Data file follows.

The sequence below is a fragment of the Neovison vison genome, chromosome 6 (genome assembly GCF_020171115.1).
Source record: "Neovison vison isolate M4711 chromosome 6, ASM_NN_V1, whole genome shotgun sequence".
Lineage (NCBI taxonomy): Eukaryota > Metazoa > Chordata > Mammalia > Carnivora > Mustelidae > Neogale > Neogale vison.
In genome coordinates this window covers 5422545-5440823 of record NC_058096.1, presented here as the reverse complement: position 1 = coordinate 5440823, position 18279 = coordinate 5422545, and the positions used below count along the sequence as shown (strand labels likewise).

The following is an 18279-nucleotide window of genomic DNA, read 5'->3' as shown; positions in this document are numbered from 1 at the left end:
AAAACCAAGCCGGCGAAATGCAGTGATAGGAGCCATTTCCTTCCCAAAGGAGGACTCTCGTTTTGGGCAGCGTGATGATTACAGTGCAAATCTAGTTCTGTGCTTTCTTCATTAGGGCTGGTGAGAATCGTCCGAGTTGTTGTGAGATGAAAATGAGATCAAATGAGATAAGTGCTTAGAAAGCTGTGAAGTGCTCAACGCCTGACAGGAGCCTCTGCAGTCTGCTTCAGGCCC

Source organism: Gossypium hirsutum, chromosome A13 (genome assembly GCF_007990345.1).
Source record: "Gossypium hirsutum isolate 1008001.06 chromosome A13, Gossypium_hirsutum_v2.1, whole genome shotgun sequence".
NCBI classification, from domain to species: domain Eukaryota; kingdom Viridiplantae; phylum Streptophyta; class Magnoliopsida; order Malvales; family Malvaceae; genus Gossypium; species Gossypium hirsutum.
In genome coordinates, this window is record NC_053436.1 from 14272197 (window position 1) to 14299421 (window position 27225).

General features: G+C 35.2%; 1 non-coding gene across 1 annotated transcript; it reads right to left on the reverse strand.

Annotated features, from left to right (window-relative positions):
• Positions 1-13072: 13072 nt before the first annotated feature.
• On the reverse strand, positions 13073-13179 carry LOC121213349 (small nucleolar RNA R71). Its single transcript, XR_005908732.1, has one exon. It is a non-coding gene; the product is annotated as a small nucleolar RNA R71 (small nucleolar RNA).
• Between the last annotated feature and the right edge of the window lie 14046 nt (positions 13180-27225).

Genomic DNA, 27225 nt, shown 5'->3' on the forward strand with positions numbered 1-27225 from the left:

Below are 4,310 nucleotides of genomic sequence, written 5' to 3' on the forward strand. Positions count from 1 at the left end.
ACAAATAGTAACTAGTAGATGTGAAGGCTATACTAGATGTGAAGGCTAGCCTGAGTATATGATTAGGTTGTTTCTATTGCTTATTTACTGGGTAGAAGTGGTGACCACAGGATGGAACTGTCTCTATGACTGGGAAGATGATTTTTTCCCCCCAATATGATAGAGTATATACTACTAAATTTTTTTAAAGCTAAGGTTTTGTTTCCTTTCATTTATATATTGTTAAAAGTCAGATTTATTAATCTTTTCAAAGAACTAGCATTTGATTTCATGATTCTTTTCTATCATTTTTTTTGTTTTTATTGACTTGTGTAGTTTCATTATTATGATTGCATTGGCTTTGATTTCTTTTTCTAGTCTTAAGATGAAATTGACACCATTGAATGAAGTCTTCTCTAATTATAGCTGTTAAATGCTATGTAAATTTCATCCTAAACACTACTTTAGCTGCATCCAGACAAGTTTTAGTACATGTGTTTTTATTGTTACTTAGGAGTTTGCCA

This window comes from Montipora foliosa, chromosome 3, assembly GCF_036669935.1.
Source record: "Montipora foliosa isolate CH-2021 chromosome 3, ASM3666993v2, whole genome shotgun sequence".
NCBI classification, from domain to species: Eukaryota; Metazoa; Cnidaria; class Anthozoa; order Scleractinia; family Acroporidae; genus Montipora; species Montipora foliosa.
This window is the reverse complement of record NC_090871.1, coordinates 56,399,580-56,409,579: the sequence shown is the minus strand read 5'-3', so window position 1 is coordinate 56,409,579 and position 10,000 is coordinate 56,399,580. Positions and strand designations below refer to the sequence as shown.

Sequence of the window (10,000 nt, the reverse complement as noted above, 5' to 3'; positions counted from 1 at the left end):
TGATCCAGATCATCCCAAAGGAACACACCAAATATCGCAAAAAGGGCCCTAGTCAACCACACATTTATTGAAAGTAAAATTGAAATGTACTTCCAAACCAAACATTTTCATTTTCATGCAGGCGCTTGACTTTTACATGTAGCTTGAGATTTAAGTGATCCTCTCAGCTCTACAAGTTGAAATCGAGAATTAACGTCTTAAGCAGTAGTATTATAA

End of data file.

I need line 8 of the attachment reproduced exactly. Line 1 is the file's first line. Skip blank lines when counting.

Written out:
Source record: "Gossypium hirsutum isolate 1008001.06 chromosome A13, Gossypium_hirsutum_v2.1, whole genome shotgun sequence".